I wasn’t sure about making another season of The Leftovers. After season one ended I was satisfied. Damon Lindelof had successfully torn me from the wretched clutches of his last befuddling series Lost and made me believe in him once again. The acting was outstanding, the writing was phenomenal and the ending wrapped everything up in just a way where I was content but there were still questions I had – much like a great television series should do. It was a bittersweet – the science-fiction nerd in me was yearning for an answer to the departure but my smarter, inner-cinephile knew that this is how great stories were ended.
Then Season Two previews started to air and I was skeptically optimistic. The first season hadn’t had a huge audience, but I had spent my share of time marketing it to my friends as “the best show that nobody’s watching.”
After the first three episodes of season two — which have slightly lower viewing ratings than the first season (in part because of Game of Thrones coverage) – The Leftovers is not only the best show that nobody’s watching, it’s the best show out of anything currently in-season.
Never have I seen a show that consistently impresses me on a deeper level every episode into the series.
The Leftovers season two introduces the Murphys – a small family very similar to the pre-departure Garveys – in Miracle, Texas: A town that is under federal control with national park status for supposedly having no departures. Whenever a series tries to branch out into new settings and characters it’s usually on account of a stagnant storyline. Though, here, the acting, the story and the plotlines are as fresh as ever. Kevin Carroll (John Murphy) slides into the unsettling tone of The Leftovers as if he was always in the universe waiting for us to come to him and the town of Miracle continues the tone of The Leftovers that is somehow unsettling in a way you can’t quite capture why.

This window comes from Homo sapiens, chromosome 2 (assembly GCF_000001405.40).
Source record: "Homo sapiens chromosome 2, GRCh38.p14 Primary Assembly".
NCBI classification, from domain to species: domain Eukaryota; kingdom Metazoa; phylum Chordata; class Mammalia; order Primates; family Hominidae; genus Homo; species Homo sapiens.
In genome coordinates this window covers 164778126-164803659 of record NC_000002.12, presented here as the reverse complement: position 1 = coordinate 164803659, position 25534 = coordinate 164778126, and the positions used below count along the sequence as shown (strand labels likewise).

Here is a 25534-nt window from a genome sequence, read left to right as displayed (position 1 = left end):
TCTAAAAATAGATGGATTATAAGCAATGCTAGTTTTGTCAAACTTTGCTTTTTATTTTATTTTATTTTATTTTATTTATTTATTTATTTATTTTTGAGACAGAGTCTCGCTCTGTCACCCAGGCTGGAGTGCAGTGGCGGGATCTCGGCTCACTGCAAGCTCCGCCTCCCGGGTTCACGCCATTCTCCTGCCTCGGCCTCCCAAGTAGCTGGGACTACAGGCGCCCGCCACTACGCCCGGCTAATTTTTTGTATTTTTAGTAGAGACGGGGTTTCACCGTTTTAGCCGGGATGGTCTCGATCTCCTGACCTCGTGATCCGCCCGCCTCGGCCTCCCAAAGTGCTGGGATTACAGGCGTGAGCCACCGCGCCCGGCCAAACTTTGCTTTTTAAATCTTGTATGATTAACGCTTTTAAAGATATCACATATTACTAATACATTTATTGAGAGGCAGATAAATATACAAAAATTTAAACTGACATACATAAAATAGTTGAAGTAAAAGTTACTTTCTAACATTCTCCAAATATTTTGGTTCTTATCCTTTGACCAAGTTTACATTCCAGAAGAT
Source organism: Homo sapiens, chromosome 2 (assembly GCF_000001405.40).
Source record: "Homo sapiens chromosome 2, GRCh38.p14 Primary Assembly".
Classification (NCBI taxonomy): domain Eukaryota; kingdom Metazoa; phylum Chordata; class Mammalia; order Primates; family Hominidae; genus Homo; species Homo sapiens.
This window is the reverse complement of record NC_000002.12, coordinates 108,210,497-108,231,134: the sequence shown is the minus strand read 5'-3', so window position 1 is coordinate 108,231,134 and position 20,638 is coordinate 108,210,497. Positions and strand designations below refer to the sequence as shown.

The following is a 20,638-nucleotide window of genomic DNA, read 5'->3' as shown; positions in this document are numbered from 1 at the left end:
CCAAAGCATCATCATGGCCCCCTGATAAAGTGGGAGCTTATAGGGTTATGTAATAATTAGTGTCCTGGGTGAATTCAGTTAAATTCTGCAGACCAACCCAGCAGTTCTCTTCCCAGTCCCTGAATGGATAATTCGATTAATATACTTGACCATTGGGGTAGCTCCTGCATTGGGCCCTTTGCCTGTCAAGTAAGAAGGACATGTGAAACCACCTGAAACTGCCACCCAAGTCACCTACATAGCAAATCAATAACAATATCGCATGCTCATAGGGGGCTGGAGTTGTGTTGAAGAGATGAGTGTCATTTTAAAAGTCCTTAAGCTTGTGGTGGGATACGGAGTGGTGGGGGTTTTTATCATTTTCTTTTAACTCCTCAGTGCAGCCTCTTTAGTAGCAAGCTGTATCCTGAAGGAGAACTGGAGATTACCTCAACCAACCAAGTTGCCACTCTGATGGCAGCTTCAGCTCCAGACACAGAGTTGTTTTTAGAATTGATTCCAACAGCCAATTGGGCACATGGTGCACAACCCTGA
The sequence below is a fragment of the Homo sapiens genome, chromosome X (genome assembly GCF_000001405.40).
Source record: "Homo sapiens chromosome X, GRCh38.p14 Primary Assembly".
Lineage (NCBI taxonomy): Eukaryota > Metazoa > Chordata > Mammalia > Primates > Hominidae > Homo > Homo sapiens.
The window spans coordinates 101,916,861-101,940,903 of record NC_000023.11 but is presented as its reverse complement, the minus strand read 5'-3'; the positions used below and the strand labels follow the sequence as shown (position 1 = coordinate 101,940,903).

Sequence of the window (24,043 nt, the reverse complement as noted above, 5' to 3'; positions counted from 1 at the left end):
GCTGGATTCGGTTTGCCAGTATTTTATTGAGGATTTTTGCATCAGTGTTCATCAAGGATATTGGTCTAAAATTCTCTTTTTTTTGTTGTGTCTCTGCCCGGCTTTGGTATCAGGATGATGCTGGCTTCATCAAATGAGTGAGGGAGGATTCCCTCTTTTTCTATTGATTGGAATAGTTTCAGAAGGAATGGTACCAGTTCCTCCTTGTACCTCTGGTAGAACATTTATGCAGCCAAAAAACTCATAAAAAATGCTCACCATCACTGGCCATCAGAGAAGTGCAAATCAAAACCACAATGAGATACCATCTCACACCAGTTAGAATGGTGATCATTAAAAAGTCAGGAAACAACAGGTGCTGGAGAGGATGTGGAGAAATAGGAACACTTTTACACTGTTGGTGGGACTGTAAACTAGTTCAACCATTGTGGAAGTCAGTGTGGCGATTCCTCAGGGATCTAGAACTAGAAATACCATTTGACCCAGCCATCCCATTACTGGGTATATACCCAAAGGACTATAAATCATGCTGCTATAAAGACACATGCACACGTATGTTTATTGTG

“Off Ramp,” the third episode this season, moves away Miracle and our main characters to revisit some ghosts from seasons past with ex-wife and ex-cult follower Laurie Garvey (Amy Brenneman) and son and ex-cult (different cult) follower Tom Garvey (Chris Zylka). Again, as I read the synopsis of this episode before viewing I was nervous if someone other than Justin Theroux can carry entire episodes. Last year they did have a point-of-view episode completely from Preacher Matt Jamison (Christopher Eccleston) that completely worked but this is always risky.
Though, Lindelof once again proved that he is not the Lost writer that I once knew. Not only was the writing outstanding but Amy Brenneman and Chris Zylka put on an acting clinic – hopefully the academy was watching this one closely as Carrie Coon (who plays Nora Durst) got snubbed last year.
“Off Ramp” follows Laurie, who has now escaped from The Guilty Remnant Cult, on her crusade to free others from the cult, using her son as bait. It takes a bit of a step back in time as some of the story-lines from episode one from Laurie’s point of view. She is a completely new person in this season – she’s reformed, she’s trying to connect with her family again and she’s a complete badass (in the best way possible).
Tom Garvey hasn’t changed as drastically, though Zylka has to throw a much wider arrange of emotions than he did in season one which culminates in one an awe-inducing and unexpected final scene that is shot wonderfully.
While The Leftovers dreary tone may be too much for some people, with “Off Ramp,” this series quietly continues to have some of the best acting and writing on television right now.
"Off Ramp" has some of the best acting on television and the story continues to impress